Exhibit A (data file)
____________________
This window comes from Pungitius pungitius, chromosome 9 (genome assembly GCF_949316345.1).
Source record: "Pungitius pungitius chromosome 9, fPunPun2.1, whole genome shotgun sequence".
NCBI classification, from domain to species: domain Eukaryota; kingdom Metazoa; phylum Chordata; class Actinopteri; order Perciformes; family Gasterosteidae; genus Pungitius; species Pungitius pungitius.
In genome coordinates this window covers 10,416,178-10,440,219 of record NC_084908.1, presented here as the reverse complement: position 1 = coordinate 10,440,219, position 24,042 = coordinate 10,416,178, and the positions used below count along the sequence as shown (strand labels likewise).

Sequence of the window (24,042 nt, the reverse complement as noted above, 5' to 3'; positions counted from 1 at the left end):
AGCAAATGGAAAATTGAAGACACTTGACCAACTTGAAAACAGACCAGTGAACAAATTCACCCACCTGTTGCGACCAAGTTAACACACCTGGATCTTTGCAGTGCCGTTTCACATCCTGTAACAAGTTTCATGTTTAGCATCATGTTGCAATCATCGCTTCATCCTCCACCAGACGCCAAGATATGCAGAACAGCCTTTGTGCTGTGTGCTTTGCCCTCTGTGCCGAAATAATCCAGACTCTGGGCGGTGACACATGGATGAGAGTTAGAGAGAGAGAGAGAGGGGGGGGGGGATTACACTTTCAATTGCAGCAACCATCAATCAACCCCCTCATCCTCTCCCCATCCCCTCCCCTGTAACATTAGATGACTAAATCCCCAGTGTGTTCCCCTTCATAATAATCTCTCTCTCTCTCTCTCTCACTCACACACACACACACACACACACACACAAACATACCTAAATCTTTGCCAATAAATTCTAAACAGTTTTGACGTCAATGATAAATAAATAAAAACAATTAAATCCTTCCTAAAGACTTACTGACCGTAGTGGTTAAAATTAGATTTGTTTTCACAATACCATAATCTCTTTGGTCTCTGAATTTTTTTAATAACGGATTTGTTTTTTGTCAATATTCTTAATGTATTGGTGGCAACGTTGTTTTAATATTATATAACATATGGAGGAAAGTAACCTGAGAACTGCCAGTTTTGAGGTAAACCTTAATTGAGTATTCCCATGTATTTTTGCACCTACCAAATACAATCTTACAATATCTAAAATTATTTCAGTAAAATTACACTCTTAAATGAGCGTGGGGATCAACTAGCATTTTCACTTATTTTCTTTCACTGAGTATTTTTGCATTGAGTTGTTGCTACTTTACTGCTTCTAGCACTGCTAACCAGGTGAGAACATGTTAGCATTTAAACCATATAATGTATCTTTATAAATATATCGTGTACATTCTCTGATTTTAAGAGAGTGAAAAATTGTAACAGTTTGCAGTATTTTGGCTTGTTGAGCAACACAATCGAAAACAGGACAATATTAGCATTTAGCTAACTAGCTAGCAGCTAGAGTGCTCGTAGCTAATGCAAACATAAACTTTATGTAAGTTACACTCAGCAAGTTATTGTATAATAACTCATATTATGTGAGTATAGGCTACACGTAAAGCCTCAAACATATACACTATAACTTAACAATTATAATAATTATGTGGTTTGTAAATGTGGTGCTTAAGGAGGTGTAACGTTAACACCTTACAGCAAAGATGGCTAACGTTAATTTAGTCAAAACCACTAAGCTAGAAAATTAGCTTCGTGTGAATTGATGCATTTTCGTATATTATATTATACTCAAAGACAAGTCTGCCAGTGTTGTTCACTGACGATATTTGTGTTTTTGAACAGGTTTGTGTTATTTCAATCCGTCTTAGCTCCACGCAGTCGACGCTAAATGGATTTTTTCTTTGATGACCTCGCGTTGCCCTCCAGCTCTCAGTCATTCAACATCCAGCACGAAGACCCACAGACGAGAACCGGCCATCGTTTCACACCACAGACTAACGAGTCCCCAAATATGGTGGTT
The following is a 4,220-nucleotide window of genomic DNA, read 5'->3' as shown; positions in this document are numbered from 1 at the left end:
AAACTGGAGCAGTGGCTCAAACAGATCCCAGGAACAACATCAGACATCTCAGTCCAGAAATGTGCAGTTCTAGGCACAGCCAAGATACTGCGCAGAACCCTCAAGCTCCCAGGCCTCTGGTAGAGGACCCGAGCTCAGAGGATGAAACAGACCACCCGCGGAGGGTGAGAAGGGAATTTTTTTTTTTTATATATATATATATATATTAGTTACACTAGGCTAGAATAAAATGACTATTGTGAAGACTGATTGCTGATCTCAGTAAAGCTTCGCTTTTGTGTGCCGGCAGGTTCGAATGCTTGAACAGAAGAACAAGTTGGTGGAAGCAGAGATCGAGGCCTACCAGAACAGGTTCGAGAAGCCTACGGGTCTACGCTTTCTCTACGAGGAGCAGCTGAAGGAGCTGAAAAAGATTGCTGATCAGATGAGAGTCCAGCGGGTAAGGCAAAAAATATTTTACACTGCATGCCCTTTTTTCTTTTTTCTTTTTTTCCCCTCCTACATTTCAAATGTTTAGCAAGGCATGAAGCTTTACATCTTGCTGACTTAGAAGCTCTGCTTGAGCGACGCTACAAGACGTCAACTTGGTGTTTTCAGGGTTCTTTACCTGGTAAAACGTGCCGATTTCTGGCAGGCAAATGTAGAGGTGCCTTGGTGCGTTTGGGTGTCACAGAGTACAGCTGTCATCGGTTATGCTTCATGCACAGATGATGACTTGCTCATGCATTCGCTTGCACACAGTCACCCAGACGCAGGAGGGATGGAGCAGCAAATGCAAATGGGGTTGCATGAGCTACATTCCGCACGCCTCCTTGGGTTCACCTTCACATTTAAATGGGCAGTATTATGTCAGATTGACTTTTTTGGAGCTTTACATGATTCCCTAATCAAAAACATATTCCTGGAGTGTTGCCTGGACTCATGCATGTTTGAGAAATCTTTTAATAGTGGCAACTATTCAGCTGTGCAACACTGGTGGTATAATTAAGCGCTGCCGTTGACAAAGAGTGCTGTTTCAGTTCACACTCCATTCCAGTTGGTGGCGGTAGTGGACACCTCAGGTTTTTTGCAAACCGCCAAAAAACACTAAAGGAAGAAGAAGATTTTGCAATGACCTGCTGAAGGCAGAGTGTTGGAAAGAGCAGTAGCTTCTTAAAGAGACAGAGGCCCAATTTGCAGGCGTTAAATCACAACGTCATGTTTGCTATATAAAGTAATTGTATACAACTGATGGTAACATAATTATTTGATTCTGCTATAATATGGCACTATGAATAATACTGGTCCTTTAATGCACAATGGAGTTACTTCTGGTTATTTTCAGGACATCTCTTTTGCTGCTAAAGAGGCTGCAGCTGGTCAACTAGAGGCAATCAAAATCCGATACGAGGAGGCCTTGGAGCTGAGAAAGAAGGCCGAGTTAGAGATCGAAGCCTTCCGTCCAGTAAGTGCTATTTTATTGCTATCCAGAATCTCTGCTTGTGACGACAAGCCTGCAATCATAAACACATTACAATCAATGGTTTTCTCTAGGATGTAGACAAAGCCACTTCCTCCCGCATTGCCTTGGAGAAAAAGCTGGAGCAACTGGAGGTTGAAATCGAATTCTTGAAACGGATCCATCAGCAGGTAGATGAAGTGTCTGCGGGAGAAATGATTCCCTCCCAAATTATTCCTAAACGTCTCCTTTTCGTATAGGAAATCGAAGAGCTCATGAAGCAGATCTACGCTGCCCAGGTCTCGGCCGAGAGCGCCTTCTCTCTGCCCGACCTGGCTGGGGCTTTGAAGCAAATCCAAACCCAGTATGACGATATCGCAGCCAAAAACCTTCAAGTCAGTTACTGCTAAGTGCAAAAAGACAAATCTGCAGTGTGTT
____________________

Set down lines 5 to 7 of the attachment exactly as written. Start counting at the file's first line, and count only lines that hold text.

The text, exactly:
Sequence of the window (24,042 nt, the reverse complement as noted above, 5' to 3'; positions counted from 1 at the left end):
AGCAAATGGAAAATTGAAGACACTTGACCAACTTGAAAACAGACCAGTGAACAAATTCACCCACCTGTTGCGACCAAGTTAACACACCTGGATCTTTGCAGTGCCGTTTCACATCCTGTAACAAGTTTCATGTTTAGCATCATGTTGCAATCATCGCTTCATCCTCCACCAGACGCCAAGATATGCAGAACAGCCTTTGTGCTGTGTGCTTTGCCCTCTGTGCCGAAATAATCCAGACTCTGGGCGGTGACACATGGATGAGAGTTAGAGAGAGAGAGAGAGGGGGGGGGGGATTACACTTTCAATTGCAGCAACCATCAATCAACCCCCTCATCCTCTCCCCATCCCCTCCCCTGTAACATTAGATGACTAAATCCCCAGTGTGTTCCCCTTCATAATAATCTCTCTCTCTCTCTCTCTCACTCACACACACACACACACACACACACACAAACATACCTAAATCTTTGCCAATAAATTCTAAACAGTTTTGACGTCAATGATAAATAAATAAAAACAATTAAATCCTTCCTAAAGACTTACTGACCGTAGTGGTTAAAATTAGATTTGTTTTCACAATACCATAATCTCTTTGGTCTCTGAATTTTTTTAATAACGGATTTGTTTTTTGTCAATATTCTTAATGTATTGGTGGCAACGTTGTTTTAATATTATATAACATATGGAGGAAAGTAACCTGAGAACTGCCAGTTTTGAGGTAAACCTTAATTGAGTATTCCCATGTATTTTTGCACCTACCAAATACAATCTTACAATATCTAAAATTATTTCAGTAAAATTACACTCTTAAATGAGCGTGGGGATCAACTAGCATTTTCACTTATTTTCTTTCACTGAGTATTTTTGCATTGAGTTGTTGCTACTTTACTGCTTCTAGCACTGCTAACCAGGTGAGAACATGTTAGCATTTAAACCATATAATGTATCTTTATAAATATATCGTGTACATTCTCTGATTTTAAGAGAGTGAAAAATTGTAACAGTTTGCAGTATTTTGGCTTGTTGAGCAACACAATCGAAAACAGGACAATATTAGCATTTAGCTAACTAGCTAGCAGCTAGAGTGCTCGTAGCTAATGCAAACATAAACTTTATGTAAGTTACACTCAGCAAGTTATTGTATAATAACTCATATTATGTGAGTATAGGCTACACGTAAAGCCTCAAACATATACACTATAACTTAACAATTATAATAATTATGTGGTTTGTAAATGTGGTGCTTAAGGAGGTGTAACGTTAACACCTTACAGCAAAGATGGCTAACGTTAATTTAGTCAAAACCACTAAGCTAGAAAATTAGCTTCGTGTGAATTGATGCATTTTCGTATATTATATTATACTCAAAGACAAGTCTGCCAGTGTTGTTCACTGACGATATTTGTGTTTTTGAACAGGTTTGTGTTATTTCAATCCGTCTTAGCTCCACGCAGTCGACGCTAAATGGATTTTTTCTTTGATGACCTCGCGTTGCCCTCCAGCTCTCAGTCATTCAACATCCAGCACGAAGACCCACAGACGAGAACCGGCCATCGTTTCACACCACAGACTAACGAGTCCCCAAATATGGTGGTT
The following is a 4,220-nucleotide window of genomic DNA, read 5'->3' as shown; positions in this document are numbered from 1 at the left end: